From The Quest for Mary Magdalene by Michael Haag:
Mary the mother of Jesus appears primarily in chapters 1 and 2 of the gospels of Matthew and Luke which tell the story of the nativity and the infancy of Jesus – the virgin birth in a Bethlehem manger, the shepherds in the field, the star in the east, the worshipping magi – a story entirely ignored by the gospels of Mark and John which begin with the baptism of Jesus the man by John the Baptist.
Various scholars, among them Geza Vermes, a leading authority on Jesus, consider the birth narratives as legendary and say they were added to Luke and Matthew at a later date. These nativity stories, which in any case contradict one another (for example Matthew has the Holy Family, fearful for Jesus’ life, fleeing Bethlehem to Egypt, while Luke has them returning to Nazareth after spending forty days peacefully in Bethlehem and Jerusalem), are unsupported by the other two gospels. Mark and John say Jesus came ‘out of Galilee’; Mark makes no mention of Bethlehem while John does not contradict the assertion of the pharisees that Jesus was born in Galilee, not Bethlehem (John 7:41-42). Apart from these birth and infancy chapters of Matthew and Luke, Mary appears in the gospels only seven times, five of those times described as the mother of Jesus but otherwise unnamed, and once in Acts.
Three of the references to Jesus’ unnamed mother relate to one event which is described in Mark 3:31-35, Matthew 12:46-50 and Luke 8:19-21. Jesus has been healing and preaching and driving out devils and has attracted crowds of people up and down Galilee, but his friends and family fear that he is deranged and possessed by Beelzebub and they come for him. Instead he dismissively waves his mother and brothers away, saying his true mother and brothers are those who do the will of God.
The fourth time when the mother of Jesus is mentioned but not named is at the marriage of Cana where again she makes a nuisance of herself and Jesus turns on her and says, ‘Woman, what have I to do with thee?’ (John 2:4). For other reasons the marriage at Cana (whose marriage is it?) is an important event and will be mentioned later.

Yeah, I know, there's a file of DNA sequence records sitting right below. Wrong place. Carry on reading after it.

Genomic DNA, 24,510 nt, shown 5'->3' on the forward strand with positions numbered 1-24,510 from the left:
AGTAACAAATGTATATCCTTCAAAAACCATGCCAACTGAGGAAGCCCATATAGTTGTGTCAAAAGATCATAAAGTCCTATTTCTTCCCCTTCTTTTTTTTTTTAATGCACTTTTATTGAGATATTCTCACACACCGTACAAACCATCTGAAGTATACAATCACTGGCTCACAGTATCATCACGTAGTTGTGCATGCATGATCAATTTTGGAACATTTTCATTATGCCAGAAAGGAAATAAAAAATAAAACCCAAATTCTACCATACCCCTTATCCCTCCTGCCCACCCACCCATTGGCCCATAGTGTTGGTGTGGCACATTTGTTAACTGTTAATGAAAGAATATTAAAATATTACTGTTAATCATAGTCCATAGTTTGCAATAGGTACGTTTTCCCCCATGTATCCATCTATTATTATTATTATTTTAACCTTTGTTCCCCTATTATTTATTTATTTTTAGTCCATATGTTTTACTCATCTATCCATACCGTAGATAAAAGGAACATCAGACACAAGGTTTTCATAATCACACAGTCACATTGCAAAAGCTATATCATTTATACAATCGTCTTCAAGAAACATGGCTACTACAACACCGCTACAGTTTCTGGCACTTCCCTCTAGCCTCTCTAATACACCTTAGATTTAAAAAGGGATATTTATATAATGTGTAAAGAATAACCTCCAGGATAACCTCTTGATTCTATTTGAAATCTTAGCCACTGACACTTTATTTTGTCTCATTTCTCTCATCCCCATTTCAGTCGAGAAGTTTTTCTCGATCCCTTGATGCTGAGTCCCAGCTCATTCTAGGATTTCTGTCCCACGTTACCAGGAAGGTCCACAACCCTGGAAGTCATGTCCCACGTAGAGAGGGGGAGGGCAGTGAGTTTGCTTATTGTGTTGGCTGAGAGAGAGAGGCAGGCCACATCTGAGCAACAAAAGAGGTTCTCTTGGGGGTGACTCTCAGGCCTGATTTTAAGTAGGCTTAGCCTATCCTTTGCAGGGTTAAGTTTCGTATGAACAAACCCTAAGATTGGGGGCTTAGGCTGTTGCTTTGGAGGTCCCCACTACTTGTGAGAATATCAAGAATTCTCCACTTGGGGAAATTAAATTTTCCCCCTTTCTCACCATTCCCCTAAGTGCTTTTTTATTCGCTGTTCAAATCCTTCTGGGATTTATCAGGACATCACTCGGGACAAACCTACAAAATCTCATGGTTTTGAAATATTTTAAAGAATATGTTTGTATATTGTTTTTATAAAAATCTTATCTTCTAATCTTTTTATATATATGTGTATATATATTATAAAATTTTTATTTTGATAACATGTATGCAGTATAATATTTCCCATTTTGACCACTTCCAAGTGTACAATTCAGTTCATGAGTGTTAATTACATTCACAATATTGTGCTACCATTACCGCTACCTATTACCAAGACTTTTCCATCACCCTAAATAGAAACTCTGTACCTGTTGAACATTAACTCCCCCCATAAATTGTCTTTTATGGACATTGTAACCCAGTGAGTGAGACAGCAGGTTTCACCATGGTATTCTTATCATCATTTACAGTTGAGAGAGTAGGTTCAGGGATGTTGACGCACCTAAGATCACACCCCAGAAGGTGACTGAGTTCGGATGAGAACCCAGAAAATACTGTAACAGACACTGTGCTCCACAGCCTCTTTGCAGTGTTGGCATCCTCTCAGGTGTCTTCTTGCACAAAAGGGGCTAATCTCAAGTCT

When she appears at the crucifixion in John 19:25 she is likewise not named, only identified as the mother of Jesus. John is the only gospel which has Mary at the crucifixion of Jesus; she is not at the burial or the resurrection at all.
Mary the mother of Jesus is however named in the gospels of Mark and Matthew when villagers in Galilee are irate that Jesus should be preaching at their synagogue. They believe him to be a carpenter, or the son of a carpenter, from Nazareth and do not realise that he is a rabbi: ‘Is not this the carpenter, the son of Mary, the brother of James, and Joses, and of Juda, and Simon? and are not his sisters here with us?’ (Mark 6:3; Matthew 13:55 also mentions Mary and her sons by name but makes no mention of her daughters.)
And finally Mary the mother of Jesus is mentioned by name in Acts 1:14 at Pentecost where after the resurrection the Holy Spirit descends upon those in the Upper Room.
Mary has the distinction of being the mother of Jesus, but there is nothing in their relationship to suggest that she had any understanding of what he was about. In the end there was a reconciliation of sorts when according to the gospel of John, though no one else, Mary came to see Jesus hanging on the cross and he acknowledged her with his dying breath, saying ‘Woman, behold thy son!’ (John 19:26).
In contrast, Mary Magdalene was Jesus’ constant companion throughout his ministry in Galilee and helped organise and finance the scores of people involved in his mission to heal and bring salvation to the sick and the poor (Luke 8:1-3). She came with Jesus to Jerusalem, witnessed his crucifixion (Matthew 27:56; Mark 15:40; John 20:1), watched to see where his body was laid (Matthew 27:61; Mark 15:47), returned to anoint him on the third day and witnessed his resurrection from the dead (Matthew 28:1; Mark 16:1, 16:9; Luke24:1; John 20:1, 20:11, 20:16, 20:18) – fourteen mentions of Mary Magdalene by name, as well as other mentions, as when she is included among ‘the women from Galilee’.
Readers will be familiar with the notions of Mary the mother of Jesus as a perpetual virgin, the perfect mother and the Theotokos, ‘the mother of God’, of having been conceived immaculately, of ascending into heaven, of being an intercessor between God and man, the one who knows the deepest human suffering, the woman always gentle and obedient to God’s will. But nothing of this model of the ‘perfect’ woman is found in the Bible where she is a somewhat irritating woman who has no comprehension of what her son is about; instead she is an invention who belongs entirely to later centuries, a relatively minor Biblical figure who was transformed into a major cult – while Mary Magdalene, the woman who knew Jesus, was turned into a whore.